Walking through this exhibit, the focus is on the clothing. Aside from a couple of video loops – one is of the designer’s expansive garden in Kent and the other is footage of celebrities on various red carpets – there is little technology and few additions besides the occasional decorative piece or chair borrowed from the museum’s collection. But actually, no enhancement is needed and the lack of distraction is a welcome change. Muted lighting and quiet surroundings make for a peaceful, reflective experience.

Oscar de la Renta: A Retrospective is on now through May 30th, 2016, at the de Young Museum in San Francisco.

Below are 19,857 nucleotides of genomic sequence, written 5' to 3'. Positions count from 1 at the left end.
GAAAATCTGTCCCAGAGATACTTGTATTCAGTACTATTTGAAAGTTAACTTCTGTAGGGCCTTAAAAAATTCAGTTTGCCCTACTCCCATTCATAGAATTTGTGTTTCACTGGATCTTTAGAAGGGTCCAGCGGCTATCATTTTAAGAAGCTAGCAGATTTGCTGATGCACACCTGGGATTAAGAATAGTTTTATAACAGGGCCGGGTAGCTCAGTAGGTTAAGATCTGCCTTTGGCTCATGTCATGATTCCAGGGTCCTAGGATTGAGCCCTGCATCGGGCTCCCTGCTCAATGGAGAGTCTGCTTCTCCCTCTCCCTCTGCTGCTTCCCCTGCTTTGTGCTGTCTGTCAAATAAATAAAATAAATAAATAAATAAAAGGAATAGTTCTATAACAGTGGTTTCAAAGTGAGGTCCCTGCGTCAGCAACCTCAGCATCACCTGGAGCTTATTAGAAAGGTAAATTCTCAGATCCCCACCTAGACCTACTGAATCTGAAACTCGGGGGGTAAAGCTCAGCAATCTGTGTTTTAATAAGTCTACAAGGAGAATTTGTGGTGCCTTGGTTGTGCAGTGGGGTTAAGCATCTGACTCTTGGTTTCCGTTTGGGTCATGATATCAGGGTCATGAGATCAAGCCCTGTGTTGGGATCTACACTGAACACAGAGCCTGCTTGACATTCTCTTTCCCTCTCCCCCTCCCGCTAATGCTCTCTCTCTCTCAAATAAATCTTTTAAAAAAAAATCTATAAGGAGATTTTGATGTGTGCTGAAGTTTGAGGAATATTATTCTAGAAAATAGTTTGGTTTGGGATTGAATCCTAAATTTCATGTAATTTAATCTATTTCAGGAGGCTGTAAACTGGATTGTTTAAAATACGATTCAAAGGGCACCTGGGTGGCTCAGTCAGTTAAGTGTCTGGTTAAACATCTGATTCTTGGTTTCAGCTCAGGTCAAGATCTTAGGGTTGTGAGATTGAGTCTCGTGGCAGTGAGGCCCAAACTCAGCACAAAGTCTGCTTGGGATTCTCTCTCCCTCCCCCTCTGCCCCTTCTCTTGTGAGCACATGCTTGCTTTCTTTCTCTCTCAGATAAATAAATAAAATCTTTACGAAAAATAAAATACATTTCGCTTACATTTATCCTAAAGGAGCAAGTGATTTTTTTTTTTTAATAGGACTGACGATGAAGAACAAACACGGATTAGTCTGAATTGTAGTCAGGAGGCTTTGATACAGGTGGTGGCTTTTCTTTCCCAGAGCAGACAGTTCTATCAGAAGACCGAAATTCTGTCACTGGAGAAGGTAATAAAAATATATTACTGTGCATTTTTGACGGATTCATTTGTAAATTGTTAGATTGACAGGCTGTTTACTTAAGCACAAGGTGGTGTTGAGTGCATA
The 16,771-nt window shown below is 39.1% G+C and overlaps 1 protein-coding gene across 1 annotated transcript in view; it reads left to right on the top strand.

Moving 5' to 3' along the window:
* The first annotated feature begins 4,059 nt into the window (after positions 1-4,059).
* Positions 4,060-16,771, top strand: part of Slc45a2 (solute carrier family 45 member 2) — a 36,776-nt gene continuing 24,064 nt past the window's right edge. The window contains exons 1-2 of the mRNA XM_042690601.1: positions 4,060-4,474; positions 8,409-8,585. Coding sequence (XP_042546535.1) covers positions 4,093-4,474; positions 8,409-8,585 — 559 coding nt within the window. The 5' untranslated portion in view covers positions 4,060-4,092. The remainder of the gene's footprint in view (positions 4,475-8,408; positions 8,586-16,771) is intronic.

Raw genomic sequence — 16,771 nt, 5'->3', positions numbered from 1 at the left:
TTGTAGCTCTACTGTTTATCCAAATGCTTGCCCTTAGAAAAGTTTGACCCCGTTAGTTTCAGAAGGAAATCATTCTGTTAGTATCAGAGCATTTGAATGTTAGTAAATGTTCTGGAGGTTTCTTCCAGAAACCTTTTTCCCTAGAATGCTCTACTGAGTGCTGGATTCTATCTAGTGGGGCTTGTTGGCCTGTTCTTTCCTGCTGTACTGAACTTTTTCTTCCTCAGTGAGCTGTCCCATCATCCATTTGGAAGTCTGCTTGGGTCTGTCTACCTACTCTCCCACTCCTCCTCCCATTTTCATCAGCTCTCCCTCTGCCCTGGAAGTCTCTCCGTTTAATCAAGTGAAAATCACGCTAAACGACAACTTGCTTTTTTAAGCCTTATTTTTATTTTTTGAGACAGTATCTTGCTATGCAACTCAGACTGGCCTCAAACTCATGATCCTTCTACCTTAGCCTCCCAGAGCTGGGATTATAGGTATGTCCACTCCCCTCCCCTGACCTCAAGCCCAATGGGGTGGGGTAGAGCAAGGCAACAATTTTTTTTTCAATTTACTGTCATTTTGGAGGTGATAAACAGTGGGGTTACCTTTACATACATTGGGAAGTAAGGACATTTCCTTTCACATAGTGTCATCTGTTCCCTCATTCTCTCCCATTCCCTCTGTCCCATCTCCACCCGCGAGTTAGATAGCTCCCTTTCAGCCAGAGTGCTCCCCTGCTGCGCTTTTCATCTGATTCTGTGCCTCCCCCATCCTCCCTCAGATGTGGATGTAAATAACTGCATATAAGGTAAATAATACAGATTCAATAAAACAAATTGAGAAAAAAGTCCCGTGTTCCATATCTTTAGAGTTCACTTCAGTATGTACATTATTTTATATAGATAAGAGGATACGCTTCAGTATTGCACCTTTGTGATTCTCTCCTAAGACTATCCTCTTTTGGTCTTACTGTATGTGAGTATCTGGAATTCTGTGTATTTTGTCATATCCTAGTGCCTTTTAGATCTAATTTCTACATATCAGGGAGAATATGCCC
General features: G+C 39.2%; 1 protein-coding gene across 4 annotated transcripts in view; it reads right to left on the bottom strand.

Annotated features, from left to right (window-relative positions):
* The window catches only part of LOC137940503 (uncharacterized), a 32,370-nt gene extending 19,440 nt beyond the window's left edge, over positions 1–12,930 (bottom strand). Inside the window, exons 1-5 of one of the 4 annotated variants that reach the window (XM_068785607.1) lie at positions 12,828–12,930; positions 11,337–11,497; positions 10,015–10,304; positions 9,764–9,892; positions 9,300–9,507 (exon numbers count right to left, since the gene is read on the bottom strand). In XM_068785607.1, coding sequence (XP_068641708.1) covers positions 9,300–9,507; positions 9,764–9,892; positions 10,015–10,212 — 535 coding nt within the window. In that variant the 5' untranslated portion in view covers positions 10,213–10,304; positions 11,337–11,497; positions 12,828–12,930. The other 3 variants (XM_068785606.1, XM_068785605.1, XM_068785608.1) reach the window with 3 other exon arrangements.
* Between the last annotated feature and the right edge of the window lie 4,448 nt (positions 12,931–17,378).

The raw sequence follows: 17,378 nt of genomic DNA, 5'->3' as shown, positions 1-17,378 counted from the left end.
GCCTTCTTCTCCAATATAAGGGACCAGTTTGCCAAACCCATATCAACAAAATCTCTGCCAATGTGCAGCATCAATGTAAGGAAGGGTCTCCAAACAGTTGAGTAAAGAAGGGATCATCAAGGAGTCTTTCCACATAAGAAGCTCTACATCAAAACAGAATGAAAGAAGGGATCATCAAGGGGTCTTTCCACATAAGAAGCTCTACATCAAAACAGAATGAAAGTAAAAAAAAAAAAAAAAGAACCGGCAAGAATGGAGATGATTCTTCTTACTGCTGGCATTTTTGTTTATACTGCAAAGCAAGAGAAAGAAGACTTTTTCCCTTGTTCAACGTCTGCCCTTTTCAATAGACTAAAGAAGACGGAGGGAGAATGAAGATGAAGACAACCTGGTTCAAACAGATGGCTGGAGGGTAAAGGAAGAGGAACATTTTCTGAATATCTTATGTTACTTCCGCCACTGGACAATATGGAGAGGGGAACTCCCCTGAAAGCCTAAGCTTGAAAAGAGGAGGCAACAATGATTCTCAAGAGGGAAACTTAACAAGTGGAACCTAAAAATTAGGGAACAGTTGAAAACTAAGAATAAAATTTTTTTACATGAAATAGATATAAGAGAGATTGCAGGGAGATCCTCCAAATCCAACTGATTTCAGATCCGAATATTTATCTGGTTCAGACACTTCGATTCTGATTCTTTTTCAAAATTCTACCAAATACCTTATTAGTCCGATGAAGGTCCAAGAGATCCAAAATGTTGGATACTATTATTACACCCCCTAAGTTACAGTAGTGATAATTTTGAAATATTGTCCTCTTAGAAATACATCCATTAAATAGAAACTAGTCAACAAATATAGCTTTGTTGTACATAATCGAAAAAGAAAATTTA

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Close friends Oscar de la Renta and Andre Leon Talley, 2005. Photo courtesy of The Fine Arts Museums of San Francisco.

Oscar de la Renta was a great man, a great American designer and at all times a winner, crisscrossing the fashion globe from Madrid to Paris to New York and living his life on paths of joy. One of those joys was witnessing women wear his clothes, whether they were famous or not. He would meet them on the road, on his tours throughout the United States and at trunk shows. And if he saw anyone he knew wearing his dress, he would often whisper in her ear quietly, ‘Thank you for wearing my dress.’

– Andre Leon Talley, former editor-at-large at Vogue.

Mr. Talley was a good friend of fashion designer Oscar de la Renta (1932-2014) and he has curated the current exhibition, Oscar de la Renta: A Retrospective, at the de Young in San Francisco.